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The industry looks to the months and years to come (Part 2)

By |  August 17, 2021
Photo: PamElla Lee Photography

AMCAST’s Tomaso Veneroso expects 2022 to be an exciting year. Photo: PamElla Lee Photography

The following transcripts were edited from two concurrent discussions at this year’s Pit & Quarry Roundtable & Conference. The transcript from the second session begins in this post. This conversation was edited for brevity and clarity.

P&Q: The end of the pandemic is near. Moods are improving, and optimism is becoming more commonplace. Producers: What are your expectations in terms of aggregate demand for the rest of 2021? Are you prepared to meet higher demands? Categorically, what might the nonbuilding (i.e., roads, bridges), nonresidential and residential markets be capable of delivering? Do you have an early beat on what 2022 might look like for your business? Equipment suppliers and others: What are your business expectations for the rest of the year, and how are you forecasting equipment sales to the aggregate industry to be? What dynamics are most at play, and what potential challenges do you foresee this year and into 2022?

JOHN SCEPANIAK (WM. D. SCEPANIAK): The moving factor to our growth and meeting client demands – and going beyond – has been workforce issues. That’s still an issue that we’re trying to solve, and each and every [year], we improve our internal processes in creating development retainage, but it’s a never-ending battle. It’s something that – regardless of if you’re a producer or an equipment manufacturer – in this new age, it’s seemingly challenging to get people to come to work regardless of industry. So that’s something that’s affecting us still.

Pit & Quarry Roundtable & Conference 2020

Layton

RYAN LAYTON (JOHN DEERE): I think that’s absolutely going to be the challenge. We’re basically booked out through the rest of the year as far as work goes, which is great to hear. That’s a good thing for the company. But, the challenge will be labor in the factories and labor of our suppliers. Finding labor is definitely a challenge. Then, after that, microchips and things like that go into the machines, and that will be something we’ll be fighting a battle against. But, we’re optimistic. We see the rest of 2021 as going well. We expect 2022 to be a great year as well, but we have to figure out some of those factors as we go.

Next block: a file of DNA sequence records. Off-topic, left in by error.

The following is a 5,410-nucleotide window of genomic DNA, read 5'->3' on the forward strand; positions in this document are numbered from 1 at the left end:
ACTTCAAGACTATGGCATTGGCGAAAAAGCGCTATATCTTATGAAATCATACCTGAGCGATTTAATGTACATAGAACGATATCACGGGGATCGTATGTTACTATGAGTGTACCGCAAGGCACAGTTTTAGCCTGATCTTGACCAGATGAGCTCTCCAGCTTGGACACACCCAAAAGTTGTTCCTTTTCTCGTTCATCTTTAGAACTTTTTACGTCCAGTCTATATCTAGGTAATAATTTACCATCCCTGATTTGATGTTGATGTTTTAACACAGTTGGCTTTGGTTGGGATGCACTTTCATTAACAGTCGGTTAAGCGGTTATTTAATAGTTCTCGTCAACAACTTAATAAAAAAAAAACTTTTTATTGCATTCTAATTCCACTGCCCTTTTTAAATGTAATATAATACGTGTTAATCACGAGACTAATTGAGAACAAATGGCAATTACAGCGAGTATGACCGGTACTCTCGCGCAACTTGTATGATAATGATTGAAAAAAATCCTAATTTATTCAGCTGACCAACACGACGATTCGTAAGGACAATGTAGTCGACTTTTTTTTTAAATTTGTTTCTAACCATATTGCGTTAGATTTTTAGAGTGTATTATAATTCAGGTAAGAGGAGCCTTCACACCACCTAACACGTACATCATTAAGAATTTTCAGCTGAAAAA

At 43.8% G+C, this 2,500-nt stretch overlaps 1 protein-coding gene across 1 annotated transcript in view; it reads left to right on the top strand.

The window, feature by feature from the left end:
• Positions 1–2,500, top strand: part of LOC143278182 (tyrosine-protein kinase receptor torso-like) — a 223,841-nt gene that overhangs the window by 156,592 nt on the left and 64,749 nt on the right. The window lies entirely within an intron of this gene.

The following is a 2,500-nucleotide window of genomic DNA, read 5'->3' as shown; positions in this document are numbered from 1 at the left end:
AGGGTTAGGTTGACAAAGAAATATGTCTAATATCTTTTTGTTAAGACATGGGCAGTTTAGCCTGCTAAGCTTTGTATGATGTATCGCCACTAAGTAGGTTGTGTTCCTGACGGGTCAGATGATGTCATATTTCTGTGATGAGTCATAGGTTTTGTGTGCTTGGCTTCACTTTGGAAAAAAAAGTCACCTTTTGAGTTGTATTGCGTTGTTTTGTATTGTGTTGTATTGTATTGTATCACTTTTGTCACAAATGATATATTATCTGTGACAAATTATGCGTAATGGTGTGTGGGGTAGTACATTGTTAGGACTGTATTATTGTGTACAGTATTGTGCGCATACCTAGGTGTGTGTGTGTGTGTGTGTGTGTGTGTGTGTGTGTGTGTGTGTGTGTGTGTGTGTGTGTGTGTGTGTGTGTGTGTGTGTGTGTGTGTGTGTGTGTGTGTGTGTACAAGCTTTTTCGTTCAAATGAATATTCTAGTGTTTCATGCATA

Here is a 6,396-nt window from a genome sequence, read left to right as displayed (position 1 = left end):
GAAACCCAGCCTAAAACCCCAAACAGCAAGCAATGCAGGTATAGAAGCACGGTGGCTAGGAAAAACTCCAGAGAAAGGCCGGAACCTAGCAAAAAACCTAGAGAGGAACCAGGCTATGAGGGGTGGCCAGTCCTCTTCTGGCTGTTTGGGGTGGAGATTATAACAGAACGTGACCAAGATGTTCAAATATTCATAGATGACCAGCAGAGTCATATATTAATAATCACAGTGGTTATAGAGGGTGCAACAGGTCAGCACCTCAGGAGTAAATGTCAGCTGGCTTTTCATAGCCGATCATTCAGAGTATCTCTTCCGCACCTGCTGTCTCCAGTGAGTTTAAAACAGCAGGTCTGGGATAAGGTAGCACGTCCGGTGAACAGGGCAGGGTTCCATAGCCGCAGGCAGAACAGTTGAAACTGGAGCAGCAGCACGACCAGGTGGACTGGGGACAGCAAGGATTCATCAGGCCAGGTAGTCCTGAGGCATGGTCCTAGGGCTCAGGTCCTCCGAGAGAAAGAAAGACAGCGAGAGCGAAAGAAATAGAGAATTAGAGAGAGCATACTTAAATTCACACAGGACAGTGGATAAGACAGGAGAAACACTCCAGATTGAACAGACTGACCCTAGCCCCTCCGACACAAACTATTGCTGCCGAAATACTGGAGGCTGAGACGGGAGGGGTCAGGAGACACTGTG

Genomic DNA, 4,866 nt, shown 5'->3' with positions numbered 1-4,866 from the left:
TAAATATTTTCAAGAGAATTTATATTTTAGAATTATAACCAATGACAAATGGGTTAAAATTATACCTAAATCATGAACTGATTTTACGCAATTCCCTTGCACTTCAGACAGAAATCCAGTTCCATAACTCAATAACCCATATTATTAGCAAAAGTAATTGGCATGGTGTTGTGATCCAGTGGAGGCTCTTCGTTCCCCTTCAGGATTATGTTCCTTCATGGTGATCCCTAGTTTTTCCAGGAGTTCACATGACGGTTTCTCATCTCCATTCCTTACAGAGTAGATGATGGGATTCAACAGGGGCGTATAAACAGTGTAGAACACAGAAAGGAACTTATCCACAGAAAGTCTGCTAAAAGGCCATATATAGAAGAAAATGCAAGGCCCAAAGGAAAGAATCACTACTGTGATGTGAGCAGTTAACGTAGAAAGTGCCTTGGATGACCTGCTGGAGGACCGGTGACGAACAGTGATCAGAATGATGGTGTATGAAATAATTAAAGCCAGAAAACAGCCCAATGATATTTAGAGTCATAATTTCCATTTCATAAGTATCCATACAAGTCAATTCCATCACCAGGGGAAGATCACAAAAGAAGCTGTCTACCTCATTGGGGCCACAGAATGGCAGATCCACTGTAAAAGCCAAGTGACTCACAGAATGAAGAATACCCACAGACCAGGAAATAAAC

SCOTT DICKSON (HANSON AGGREGATES SOUTHEAST): I can’t remember an economic cycle like this. It was a slow recovery from 2010 to 2020, but it grew the whole time. It’s been a V-shaped recovery, and I see another five years in front of us. If we get the infrastructure program, that’s essentially a 15-year continuous development cycle. Our business relies on a cycle every seven years of: slow down, clear the deadwood, make some investment and move on again from a new paradigm. As an industry, we will struggle to make the investments fast enough to keep up with what could be in front of us. If it grows at strong single digits, which will be my expectation for our area, you’d accumulate that over a five-year period, which is probably a reasonable horizon given the shock behind us. That’s a very significant growth of the industry. I’m talking 35 to 50 percent.

TOMASO VENEROSO (AMCAST): 2022 for us is going to be very exciting. It’s nice to navigate through challenges that come out from a tough time from an organizational standpoint. But I see and I feel, not only in the United States but all over the world, that there’s a lot of enthusiasm. Things are getting better. Especially in the Western world, there should be more of an emphasis from an organizational standpoint, a governmental standpoint at the state and national levels on the economy. Hopefully, this pandemic has taught us that real economy is important. It takes time for a real economy. But I think that, hopefully, state institutions can learn that a real economy is important.